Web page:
Just before 8 a.m., I receive an e-mail from the buyer's loan agent asking me how the lender knows that the HUD approval was indeed authorized by the servicer (The HUD just had a big "APPROVED" stamp at the top, but no signature).  Did they really think that I would forge a HUD approval?  Anyway, I did not have time to dwell on that.  I just forwarded the closer's e-mail from that morning which clearly stated in the body of the e-mail that the HUD had been approved.  If he had just forwarded the approved HUD to me in an attachment without saying "HUD approved" they could have questioned that the attachment was the approved HUD.  I don't think the loan agent really questioned my integrity.  He was trying to be proactive and anticipate any objections the underwriter might raise based on the experience that we had throughout this transaction.  They crossed every T and dotted every I more than once.  It was in many ways overkill and driven by fear that the investor would not buy the loan after the closing.  That's part of the climate that we are in right now.  Lenders are as paranoid as we are.  Apparently, the e-mail from the closer satisfied the lender as I did not hear any more about the approved HUD.  I even had the sellers sign the updated HUD just in case the lender should ask for it (although the escrow officer did not require it).  Although nobody had asked for a signed updated HUD from the junior lien holder, we requested it just to be safe and the negotiator e-mailed it to me promptly.  The buyer's agent and I also had the parties sign an addendum extending close of escrow until July 29th (again nobody had asked for it up until then, but we both felt that this was not the time to cut corners, which turned out to be a good thing - keep reading).

Closing:
At last, the wire was ordered shortly before 11 a.m. and we closed this escrow in the afternoon.  Once I received confirmation of closing around 2 p.m., I drove to the house to install the lockbox so that the buyer's agent could retrieve the key.  I entered the house and just about suffered a heart attack as the sellers still had quite a bit of personal belongings there and nobody was home.   After the initial shock, I composed myself quickly and I reminded myself how wonderful my sellers had been throughout the transaction and I had not reason to believe that we would not be able to solve this last little problem.  I called my clients and found out that they thought they had till the morning to get out.  The husband called his brother and a friend and the house was vacant in record time (I called the buyer's agent at 4:50 p.m. to inform her that she could pick up the key).  The little last minute excitement was just the icing on the cake.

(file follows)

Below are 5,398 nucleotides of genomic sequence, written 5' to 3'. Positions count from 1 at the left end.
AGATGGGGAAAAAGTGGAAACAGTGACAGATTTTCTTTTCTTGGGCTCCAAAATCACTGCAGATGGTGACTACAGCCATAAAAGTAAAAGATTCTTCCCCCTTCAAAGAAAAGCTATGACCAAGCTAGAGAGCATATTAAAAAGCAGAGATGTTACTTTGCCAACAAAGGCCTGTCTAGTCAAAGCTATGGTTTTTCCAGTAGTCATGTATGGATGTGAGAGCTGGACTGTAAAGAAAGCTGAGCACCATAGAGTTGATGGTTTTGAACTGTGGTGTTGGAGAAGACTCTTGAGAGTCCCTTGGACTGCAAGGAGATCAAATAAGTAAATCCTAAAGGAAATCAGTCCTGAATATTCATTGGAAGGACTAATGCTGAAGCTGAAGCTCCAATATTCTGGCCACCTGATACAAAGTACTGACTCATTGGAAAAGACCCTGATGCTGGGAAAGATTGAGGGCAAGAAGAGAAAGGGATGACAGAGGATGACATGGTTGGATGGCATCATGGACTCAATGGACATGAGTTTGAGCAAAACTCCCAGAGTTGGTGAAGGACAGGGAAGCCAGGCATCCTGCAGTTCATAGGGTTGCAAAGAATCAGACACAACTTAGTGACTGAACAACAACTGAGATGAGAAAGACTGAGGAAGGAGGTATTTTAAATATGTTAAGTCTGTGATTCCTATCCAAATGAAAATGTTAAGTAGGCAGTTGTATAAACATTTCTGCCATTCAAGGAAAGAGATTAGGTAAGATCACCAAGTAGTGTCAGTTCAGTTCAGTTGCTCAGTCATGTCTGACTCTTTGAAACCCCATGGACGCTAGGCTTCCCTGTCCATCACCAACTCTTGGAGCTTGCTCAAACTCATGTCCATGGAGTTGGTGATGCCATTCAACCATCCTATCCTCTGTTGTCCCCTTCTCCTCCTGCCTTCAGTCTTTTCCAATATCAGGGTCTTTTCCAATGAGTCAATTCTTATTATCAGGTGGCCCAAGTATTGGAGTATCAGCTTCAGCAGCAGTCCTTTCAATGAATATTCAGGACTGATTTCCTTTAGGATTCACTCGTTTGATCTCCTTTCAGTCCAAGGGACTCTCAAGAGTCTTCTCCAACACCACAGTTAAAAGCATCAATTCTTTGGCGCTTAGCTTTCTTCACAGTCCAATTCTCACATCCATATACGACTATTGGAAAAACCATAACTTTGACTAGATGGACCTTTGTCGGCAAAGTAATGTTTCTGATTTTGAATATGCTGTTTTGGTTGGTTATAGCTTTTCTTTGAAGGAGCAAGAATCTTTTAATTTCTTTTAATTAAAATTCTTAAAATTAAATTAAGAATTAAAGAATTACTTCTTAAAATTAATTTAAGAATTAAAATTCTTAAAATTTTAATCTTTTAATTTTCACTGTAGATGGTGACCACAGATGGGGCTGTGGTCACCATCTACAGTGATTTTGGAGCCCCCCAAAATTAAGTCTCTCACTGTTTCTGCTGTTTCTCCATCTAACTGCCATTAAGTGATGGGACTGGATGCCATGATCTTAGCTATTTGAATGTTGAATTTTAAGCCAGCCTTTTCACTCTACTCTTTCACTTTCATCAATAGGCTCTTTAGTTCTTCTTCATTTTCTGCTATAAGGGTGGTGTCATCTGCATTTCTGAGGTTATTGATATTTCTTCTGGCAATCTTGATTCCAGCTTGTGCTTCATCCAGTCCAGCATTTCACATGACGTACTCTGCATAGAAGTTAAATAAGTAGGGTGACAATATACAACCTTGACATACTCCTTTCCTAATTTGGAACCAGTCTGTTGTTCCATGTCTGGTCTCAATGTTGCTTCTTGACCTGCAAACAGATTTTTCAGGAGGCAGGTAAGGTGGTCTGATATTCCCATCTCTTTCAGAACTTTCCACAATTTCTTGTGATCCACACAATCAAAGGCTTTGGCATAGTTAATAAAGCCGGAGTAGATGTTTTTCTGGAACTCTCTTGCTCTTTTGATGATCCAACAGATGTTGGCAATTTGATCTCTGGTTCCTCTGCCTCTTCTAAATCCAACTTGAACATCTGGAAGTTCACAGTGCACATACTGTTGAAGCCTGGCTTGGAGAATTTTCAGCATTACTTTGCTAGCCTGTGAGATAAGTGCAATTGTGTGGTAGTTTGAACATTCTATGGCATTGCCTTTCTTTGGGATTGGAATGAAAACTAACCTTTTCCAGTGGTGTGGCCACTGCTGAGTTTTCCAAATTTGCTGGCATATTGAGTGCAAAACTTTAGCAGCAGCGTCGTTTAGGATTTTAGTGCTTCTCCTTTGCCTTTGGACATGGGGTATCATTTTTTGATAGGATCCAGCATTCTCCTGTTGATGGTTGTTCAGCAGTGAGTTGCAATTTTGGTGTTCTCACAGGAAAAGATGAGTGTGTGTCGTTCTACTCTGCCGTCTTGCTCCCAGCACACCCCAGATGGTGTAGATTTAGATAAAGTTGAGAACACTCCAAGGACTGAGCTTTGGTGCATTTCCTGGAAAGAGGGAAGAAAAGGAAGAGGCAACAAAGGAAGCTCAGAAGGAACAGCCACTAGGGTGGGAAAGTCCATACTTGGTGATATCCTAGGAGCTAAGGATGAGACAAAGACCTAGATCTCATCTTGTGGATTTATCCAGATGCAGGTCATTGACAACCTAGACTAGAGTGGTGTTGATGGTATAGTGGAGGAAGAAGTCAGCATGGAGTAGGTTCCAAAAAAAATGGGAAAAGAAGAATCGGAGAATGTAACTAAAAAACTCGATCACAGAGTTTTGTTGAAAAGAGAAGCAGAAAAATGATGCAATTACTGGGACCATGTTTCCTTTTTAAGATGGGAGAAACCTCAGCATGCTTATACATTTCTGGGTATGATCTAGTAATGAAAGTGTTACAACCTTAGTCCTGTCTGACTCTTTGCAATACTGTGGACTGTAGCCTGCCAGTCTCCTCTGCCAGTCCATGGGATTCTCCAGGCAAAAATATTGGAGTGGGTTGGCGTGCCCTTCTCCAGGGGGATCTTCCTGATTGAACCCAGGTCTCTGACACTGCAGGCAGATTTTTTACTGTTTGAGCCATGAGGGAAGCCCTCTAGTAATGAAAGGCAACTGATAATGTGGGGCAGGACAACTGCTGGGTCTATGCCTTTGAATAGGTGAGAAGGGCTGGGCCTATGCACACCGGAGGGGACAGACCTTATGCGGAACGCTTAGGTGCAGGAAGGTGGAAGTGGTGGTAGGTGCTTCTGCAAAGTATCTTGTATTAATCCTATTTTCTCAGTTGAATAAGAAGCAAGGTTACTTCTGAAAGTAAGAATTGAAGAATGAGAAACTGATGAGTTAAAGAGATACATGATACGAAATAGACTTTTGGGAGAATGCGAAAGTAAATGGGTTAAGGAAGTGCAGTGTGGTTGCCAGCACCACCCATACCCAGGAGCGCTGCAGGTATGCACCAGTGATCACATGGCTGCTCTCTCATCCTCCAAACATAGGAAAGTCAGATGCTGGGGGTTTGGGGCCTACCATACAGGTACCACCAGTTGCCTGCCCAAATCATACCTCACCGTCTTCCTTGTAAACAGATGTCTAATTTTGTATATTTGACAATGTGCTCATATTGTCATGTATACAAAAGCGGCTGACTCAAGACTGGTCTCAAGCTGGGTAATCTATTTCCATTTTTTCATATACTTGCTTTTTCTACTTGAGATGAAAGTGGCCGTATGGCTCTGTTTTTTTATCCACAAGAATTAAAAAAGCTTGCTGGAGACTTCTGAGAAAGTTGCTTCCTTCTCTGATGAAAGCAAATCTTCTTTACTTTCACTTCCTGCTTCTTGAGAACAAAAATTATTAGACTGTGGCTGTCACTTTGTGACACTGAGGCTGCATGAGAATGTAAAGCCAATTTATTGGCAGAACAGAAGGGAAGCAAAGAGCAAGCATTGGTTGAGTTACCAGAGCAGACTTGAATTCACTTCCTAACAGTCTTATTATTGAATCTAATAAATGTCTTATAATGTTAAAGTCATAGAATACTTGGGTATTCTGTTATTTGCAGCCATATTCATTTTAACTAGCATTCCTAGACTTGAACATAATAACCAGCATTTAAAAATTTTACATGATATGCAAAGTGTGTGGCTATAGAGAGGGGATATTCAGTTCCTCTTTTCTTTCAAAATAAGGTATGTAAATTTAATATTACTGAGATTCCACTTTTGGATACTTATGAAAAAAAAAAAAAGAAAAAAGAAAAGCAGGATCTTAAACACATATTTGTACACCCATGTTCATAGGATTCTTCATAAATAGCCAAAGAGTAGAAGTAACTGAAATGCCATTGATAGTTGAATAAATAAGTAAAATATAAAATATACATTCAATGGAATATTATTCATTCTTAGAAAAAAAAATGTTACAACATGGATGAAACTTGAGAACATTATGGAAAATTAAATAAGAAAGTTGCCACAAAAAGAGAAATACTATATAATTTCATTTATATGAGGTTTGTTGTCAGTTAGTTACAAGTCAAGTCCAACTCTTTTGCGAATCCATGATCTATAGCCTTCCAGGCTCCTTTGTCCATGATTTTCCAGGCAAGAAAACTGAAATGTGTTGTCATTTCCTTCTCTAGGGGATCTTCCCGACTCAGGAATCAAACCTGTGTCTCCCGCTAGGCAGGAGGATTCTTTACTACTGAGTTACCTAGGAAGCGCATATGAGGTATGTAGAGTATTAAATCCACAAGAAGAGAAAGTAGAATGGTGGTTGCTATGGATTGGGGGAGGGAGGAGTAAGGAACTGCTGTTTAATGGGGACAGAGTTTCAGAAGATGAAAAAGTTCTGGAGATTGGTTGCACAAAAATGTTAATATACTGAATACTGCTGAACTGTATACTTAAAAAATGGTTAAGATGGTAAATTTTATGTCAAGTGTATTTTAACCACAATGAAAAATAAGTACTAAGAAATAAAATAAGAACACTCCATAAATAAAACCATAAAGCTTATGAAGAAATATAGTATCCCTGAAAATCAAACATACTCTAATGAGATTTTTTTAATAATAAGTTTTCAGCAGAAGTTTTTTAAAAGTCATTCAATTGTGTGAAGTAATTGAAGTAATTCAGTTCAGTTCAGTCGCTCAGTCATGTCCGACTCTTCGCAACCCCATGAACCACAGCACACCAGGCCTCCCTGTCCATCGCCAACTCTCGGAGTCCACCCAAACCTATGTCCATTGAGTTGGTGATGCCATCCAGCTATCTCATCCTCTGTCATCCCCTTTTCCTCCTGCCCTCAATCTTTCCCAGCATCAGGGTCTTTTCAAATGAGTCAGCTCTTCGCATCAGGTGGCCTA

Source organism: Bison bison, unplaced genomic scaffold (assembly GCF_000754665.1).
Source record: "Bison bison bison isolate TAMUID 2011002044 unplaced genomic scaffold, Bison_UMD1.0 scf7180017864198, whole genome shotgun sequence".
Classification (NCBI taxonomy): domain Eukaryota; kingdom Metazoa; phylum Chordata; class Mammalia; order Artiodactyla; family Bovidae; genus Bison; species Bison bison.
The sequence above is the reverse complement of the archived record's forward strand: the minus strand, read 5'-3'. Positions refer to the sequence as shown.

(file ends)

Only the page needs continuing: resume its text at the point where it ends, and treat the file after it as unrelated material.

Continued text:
Post Closing
The day after the closing, I received an e-mail from the closer asking me what I needed (it was in response to my e-mail asking for an approved HUD showing an authorized servicer signature - I had asked for it just in case the underwriter was not going to accept the closer's e-mail).  I informed the closer that I needed nothing and that the escrow had indeed closed.  I receive an e-mail back saying that he had the funds, but none of the required post closing documents and low and behold, he asks me for a contract addendum extending the close of escrow.  The escrow officer informed me that all the required documents had been faxed to the servicer the day before (except for the addendum because the addendum was not on the list of the required documents) and they resend the documents that morning.

It was just very glad that we had prepared the addendum and had the parties sign it the day before the closing (the buyers were out of town about 2 hours away in an area with no cell reception and the buyer's agent was able to get it signed - I could not have asked for a better buyer's agent and better buyers). This confirms that we can never drop our guard and must make sure that our contracts reflect what's going on.  Unfortunately, I see the opposite happening all too often in real life and I get strange reactions when I submit addenda that address the changes that occur throughout a transaction.

Finally, around 11 a.m., the closer confirms that he had everything and that the file had been closed.

Sleeping Beauty Wakes Up:
On Monday, August 1, 2011, I received an e-mail from the servicer's rep who had dropped the ball when we needed help in getting the trustee sale rescinded (see previous blog), which made it necessary to escalate the file to her manager.  Her message informed me that the short sale had closed and that she had forwarded the information to the investor to make sure the trustee sale was going to be rescinded.  I can't help but wonder where she has been while we were frantically working on setting aside the trustee sale so that we could close.  I had made it very clear to her that we needed it set aside before we could close and for her to tell me now that the short sale had closed 3 days earlier that she is making sure the investor will set aside the trustee sale is proof that she was asleep at the wheel and that escalating the file was the only way to get it done.  I guess I should be thankful that she stopped responding to our e-mails and phone calls as it was a clue to me that we had a problem.  Everything happens for a reason;  we just don't always know what the reason is when it happens.